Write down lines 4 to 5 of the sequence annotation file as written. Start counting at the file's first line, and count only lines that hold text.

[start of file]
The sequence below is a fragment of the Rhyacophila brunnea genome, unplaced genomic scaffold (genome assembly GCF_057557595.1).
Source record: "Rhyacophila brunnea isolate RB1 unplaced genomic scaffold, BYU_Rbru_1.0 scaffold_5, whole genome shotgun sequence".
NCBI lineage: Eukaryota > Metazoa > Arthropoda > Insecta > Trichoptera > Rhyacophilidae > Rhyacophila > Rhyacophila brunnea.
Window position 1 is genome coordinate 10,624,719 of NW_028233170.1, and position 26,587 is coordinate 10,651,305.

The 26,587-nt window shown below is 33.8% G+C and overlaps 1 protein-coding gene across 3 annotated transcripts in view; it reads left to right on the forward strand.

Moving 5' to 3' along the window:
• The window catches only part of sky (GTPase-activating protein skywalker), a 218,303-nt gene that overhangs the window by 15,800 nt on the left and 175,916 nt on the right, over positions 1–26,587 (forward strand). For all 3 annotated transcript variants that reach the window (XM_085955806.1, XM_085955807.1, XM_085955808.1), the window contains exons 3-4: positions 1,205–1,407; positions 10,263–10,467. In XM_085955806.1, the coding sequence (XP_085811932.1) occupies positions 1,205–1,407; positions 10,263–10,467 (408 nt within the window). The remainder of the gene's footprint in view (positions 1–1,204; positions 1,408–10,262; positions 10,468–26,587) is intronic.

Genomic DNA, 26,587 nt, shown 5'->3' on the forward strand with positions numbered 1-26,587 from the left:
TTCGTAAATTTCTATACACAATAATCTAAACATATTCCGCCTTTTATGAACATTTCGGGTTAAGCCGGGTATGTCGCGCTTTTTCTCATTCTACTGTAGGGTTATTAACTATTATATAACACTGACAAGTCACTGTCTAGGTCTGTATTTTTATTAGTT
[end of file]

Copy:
Window position 1 is genome coordinate 10,624,719 of NW_028233170.1, and position 26,587 is coordinate 10,651,305.

The 26,587-nt window shown below is 33.8% G+C and overlaps 1 protein-coding gene across 3 annotated transcripts in view; it reads left to right on the forward strand.